There was no doubt that North Carolina would go through an adjustment period given how much talent left Chapel Hill after last season. Losing Harrison Barnes, John Henson, Kendall Marshall and Tyler Zeller from last season’s Elite 8 team isn’t something that a program can simply get over, regardless of how well it recruits.
But after their 78-69 home loss to Miami last night, dropping Roy Williams’ team to 10-5 overall and 0-2 in ACC play, how much trouble is North Carolina in with a trip to Tallahassee next on the slate?
The last time North Carolina began ACC play 0-2 was during the 2008-09 season, a run that ended with a national championship. Two of the differences between that team and this one: a true star in Tyler Hansbrough and an experienced point guard in Ty Lawson.
Unless Barnes were to stun the masses and return to school this group was destined to be without a star player, regardless of the preseason hype bestowed upon sophomore forward James Michael McAdoo. Having an experienced hand at the point can help alleviate some of those issues, and upon first glance Marshall was to be that guy.
But when you’re a projected lottery pick (Marshall was picked 13th by the Phoenix Suns) it’s tough to return to school, and few (if any) will blame Marshall for making that decision. A glimpse of what North Carolina was without Marshall was seen during the NCAA tournament when he suffered a broken wrist in the Tar Heels’ win over Creighton, as one of the nation’s best offensive teams had a tougher time scoring.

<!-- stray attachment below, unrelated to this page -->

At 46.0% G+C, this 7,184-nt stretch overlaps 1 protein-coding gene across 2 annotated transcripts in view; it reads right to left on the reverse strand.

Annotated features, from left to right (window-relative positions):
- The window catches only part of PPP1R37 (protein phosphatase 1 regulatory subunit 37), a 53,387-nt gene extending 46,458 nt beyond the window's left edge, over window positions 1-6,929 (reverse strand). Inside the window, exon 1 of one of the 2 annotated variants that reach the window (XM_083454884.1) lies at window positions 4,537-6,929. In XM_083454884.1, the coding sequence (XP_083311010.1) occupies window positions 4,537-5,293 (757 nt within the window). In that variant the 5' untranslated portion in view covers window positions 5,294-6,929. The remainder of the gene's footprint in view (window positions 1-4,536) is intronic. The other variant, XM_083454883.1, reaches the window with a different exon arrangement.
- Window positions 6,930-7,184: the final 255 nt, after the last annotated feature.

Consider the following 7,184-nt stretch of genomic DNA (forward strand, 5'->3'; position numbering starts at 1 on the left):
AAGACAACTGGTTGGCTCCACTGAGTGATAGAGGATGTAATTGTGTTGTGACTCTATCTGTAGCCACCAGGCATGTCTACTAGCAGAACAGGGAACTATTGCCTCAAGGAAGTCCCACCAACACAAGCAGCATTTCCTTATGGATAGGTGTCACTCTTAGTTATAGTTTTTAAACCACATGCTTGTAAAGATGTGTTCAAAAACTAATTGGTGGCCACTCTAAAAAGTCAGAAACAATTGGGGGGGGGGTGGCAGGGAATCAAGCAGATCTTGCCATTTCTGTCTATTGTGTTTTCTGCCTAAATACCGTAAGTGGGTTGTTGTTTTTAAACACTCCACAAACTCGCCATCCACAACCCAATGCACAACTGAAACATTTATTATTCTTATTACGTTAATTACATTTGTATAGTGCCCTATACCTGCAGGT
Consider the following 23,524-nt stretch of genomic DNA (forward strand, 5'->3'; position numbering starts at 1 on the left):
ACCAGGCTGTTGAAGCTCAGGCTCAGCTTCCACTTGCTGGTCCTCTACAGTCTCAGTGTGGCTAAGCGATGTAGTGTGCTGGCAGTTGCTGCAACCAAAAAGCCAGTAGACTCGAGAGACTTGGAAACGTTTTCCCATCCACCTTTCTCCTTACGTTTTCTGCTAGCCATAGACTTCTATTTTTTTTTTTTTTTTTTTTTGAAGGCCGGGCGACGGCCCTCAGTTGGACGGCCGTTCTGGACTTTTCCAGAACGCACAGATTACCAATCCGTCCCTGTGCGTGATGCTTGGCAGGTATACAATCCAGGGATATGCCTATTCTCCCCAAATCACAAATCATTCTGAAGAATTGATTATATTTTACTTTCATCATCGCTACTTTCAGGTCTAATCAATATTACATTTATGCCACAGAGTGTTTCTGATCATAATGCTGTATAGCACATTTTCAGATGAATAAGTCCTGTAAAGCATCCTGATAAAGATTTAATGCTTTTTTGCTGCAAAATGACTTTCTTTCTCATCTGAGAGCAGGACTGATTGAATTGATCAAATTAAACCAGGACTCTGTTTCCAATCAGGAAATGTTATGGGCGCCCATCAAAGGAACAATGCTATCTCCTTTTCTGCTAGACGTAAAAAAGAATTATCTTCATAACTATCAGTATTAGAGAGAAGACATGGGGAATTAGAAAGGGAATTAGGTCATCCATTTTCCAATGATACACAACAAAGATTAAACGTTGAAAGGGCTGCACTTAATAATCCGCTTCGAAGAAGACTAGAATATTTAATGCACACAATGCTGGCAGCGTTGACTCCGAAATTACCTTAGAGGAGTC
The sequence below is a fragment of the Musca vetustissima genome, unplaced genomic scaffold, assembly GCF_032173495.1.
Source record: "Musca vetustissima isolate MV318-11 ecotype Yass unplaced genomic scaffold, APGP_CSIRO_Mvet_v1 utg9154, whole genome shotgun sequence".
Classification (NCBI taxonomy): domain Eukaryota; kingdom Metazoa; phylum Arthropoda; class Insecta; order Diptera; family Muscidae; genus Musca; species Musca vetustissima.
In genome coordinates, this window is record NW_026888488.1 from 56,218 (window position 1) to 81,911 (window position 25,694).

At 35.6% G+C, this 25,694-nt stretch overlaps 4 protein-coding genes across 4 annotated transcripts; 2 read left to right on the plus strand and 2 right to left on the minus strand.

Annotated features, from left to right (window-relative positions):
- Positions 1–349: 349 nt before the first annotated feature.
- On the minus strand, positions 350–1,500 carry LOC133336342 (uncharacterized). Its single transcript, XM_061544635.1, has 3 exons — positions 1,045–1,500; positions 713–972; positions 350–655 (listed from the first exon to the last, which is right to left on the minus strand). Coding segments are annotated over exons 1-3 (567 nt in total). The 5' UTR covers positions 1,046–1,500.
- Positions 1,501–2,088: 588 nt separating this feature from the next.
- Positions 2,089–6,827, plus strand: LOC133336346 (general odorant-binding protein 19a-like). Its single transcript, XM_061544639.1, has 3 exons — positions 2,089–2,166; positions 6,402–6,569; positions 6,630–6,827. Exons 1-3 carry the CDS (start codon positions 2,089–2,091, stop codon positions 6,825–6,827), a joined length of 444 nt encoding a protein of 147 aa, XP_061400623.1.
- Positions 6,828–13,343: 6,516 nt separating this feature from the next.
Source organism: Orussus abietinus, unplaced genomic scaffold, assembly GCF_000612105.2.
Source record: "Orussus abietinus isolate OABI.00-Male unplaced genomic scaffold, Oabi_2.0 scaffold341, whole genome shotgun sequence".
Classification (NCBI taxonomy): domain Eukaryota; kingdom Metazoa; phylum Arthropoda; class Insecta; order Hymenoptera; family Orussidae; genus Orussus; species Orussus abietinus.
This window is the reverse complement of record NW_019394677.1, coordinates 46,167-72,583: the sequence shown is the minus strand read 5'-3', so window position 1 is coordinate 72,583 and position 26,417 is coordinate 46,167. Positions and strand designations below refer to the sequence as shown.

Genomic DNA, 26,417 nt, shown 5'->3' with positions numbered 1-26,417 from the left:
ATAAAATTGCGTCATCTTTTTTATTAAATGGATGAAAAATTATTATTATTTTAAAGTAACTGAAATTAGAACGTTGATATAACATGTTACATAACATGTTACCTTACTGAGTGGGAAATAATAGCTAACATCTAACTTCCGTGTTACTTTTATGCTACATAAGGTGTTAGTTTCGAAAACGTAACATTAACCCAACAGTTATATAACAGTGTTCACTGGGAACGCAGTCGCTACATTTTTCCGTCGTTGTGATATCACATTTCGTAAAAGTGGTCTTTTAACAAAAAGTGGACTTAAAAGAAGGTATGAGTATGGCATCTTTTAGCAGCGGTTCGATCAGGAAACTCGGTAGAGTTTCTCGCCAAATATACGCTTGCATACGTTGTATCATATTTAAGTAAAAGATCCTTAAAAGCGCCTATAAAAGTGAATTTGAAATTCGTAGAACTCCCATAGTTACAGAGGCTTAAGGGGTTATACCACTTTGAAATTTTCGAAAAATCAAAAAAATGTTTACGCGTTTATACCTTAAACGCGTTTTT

Without Marshall a team capable of winning a national title ultimately fell to Kansas in the Elite 8, and that was with players like Barnes, Henson and Zeller at coach Williams’ disposal. With Kendall Marshall gone UNC handed the reins of the offense to freshman Marcus Paige, and while the scoring hasn’t dropped off much the Tar Heels are turning the ball over at a higher rate (18.6% turnover percentage; 16.4% in 2011-12 per statsheet.com).
Although McAdoo might be the only star-level player on the squad, players such as Reggie Bullock and P.J. Hairston do have significant ability and likely would have flourished with an elite playmaker such as Marshall running the attack.
Players such as McAdoo, Paige, Hairston and Bullock certainly don’t lack for talent, but which of the players in the rotation have the ability to step up and be the feature option for North Carolina? Which player (or players) has the ability to step up and be the leader this young group needs?
Bullock attempted to take that step, calling a players-only meeting after their loss at Virginia, and as one of their most consistent players it makes some sense that Bullock would be the one to do so. Another player UNC needs to step up and lead is senior guard Dexter Strickland, who has scored just four points (2-of-8 FG) over the last two games.
By January most teams that become factors in March have their roles well-defined and that’s yet to happen with North Carolina. The Tar Heels need to solve that issue before its too late.